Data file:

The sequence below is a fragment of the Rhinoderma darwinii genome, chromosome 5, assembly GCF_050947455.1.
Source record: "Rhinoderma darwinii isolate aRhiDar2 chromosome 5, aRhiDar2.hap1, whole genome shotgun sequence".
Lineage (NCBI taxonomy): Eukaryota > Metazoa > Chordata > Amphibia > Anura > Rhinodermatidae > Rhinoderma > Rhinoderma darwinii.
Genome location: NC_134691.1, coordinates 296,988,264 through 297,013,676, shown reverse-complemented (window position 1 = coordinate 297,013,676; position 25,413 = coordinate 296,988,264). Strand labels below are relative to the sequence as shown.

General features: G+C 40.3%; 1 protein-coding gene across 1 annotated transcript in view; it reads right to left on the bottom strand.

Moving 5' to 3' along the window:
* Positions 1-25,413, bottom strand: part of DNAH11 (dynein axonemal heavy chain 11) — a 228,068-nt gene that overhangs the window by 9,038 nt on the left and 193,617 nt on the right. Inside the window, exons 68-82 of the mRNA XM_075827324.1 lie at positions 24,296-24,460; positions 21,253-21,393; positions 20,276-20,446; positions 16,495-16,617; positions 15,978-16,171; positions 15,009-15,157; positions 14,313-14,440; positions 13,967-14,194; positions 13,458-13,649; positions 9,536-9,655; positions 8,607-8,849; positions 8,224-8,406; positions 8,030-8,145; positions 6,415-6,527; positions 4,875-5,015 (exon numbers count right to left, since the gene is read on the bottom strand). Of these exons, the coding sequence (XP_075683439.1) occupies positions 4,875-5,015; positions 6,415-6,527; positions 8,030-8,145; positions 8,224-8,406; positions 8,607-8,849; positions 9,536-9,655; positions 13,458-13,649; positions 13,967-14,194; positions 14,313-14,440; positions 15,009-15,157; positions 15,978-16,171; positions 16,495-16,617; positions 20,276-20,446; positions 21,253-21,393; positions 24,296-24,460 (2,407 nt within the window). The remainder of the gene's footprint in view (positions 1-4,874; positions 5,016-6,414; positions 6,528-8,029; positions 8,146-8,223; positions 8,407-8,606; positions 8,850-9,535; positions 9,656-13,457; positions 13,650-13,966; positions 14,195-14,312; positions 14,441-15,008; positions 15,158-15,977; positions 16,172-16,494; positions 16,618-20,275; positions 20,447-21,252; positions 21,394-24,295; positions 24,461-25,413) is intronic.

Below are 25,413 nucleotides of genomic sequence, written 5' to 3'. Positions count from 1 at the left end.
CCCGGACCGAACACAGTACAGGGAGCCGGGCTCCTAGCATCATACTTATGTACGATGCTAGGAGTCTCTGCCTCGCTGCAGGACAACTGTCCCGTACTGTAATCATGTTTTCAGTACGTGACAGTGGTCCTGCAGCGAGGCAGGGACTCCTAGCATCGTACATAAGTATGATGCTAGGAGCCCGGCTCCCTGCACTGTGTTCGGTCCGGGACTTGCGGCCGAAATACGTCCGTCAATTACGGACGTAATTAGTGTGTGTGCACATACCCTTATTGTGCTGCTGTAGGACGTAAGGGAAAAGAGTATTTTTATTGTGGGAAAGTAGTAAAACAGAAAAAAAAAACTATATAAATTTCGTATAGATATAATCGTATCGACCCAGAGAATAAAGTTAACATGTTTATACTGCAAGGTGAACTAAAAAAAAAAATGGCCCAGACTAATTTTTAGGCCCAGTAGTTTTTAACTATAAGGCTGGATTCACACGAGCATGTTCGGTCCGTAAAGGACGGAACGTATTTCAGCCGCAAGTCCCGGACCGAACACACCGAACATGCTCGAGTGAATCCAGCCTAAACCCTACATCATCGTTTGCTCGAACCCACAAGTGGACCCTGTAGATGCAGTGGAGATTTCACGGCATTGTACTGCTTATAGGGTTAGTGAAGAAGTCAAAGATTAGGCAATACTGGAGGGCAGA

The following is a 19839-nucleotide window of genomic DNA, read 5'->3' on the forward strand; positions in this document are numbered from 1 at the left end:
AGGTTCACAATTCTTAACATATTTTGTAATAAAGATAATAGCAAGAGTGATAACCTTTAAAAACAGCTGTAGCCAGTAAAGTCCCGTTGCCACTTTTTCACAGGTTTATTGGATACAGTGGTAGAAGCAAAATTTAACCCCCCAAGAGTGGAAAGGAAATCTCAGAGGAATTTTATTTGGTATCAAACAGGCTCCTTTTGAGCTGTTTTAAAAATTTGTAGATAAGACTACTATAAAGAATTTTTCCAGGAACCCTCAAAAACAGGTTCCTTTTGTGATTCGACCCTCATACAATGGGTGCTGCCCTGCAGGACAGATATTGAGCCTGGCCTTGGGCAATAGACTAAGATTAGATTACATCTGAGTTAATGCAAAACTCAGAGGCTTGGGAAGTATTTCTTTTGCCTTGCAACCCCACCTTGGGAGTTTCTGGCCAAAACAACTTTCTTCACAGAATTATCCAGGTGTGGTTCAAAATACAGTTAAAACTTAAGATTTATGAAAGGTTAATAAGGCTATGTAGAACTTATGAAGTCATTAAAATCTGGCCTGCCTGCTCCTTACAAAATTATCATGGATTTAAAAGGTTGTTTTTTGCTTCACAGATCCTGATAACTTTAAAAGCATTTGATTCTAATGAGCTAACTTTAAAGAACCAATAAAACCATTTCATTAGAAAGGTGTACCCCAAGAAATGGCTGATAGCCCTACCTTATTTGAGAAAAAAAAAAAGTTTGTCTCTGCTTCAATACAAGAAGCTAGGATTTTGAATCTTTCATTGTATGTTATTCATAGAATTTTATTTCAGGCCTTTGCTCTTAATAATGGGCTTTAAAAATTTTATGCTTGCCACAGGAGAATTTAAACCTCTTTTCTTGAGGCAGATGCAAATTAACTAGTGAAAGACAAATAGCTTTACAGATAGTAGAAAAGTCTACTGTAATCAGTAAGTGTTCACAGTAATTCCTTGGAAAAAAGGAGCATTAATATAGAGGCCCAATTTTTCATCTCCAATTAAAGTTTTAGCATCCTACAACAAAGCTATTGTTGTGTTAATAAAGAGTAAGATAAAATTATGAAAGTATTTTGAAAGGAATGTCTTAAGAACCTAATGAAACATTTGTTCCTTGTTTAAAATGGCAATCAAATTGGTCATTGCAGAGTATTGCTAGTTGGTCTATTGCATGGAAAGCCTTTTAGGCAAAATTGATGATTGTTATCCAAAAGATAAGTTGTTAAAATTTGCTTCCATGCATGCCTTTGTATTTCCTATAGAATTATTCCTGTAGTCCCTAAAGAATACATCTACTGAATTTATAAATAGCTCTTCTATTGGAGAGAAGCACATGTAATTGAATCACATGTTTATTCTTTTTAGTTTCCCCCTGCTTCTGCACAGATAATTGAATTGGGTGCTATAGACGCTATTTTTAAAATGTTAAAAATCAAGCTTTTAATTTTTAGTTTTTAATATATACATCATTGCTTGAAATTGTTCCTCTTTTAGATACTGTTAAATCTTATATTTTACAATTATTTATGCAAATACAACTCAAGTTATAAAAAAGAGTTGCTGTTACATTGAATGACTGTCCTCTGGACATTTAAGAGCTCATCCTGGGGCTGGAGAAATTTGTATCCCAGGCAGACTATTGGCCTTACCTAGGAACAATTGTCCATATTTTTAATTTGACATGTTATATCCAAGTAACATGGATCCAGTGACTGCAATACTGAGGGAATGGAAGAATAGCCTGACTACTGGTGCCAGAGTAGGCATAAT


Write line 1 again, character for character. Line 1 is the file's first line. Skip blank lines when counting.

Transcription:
The sequence below is a fragment of the Rhinoderma darwinii genome, chromosome 5, assembly GCF_050947455.1.